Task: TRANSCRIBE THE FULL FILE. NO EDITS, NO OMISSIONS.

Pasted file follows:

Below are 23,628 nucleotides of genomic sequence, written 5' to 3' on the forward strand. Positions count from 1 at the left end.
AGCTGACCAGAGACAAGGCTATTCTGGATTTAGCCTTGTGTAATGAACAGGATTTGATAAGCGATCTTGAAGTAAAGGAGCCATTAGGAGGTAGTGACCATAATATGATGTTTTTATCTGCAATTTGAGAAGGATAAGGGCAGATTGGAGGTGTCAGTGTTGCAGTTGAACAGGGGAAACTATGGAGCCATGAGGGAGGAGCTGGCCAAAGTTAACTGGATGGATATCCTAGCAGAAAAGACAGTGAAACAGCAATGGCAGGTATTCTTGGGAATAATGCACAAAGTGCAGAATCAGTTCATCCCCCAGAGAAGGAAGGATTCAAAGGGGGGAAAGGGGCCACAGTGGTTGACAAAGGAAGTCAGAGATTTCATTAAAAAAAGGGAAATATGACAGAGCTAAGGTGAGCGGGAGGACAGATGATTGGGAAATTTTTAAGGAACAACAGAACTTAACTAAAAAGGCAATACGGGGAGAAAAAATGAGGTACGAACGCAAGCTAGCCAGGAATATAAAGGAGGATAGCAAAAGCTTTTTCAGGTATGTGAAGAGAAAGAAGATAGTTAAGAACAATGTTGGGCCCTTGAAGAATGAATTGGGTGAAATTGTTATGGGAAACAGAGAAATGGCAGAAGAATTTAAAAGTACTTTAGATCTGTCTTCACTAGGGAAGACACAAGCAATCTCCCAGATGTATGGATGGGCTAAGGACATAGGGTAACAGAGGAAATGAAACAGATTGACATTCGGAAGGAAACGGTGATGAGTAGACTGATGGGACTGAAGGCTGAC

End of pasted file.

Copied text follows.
Below are 23,628 nucleotides of genomic sequence, written 5' to 3' on the forward strand. Positions count from 1 at the left end.
AGCTGACCAGAGACAAGGCTATTCTGGATTTAGCCTTGTGTAATGAACAGGATTTGATAAGCGATCTTGAAGTAAAGGAGCCATTAGGAGGTAGTGACCATAATATGATGTTTTTATCTGCAATTTGAGAAGGATAAGGGCAGATTGGAGGTGTCAGTGTTGCAGTTGAACAGGGGAAACTATGGAGCCATGAGGGAGGAGCTGGCCAAAGTTAACTGGATGGATATCCTAGCAGAAAAGACAGTGAAACAGCAATGGCAGGTATTCTTGGGAATAATGCACAAAGTGCAGAATCAGTTCATCCCCCAGAGAAGGAAGGATTCAAAGGGGGGAAAGGGGCCACAGTGGTTGACAAAGGAAGTCAGAGATTTCATTAAAAAAAGGGAAATATGACAGAGCTAAGGTGAGCGGGAGGACAGATGATTGGGAAATTTTTAAGGAACAACAGAACTTAACTAAAAAGGCAATACGGGGAGAAAAAATGAGGTACGAACGCAAGCTAGCCAGGAATATAAAGGAGGATAGCAAAAGCTTTTTCAGGTATGTGAAGAGAAAGAAGATAGTTAAGAACAATGTTGGGCCCTTGAAGAATGAATTGGGTGAAATTGTTATGGGAAACAGAGAAATGGCAGAAGAATTTAAAAGTACTTTAGATCTGTCTTCACTAGGGAAGACACAAGCAATCTCCCAGATGTATGGATGGGCTAAGGACATAGGGTAACAGAGGAAATGAAACAGATTGACATTCGGAAGGAAACGGTGATGAGTAGACTGATGGGACTGAAGGCTGAC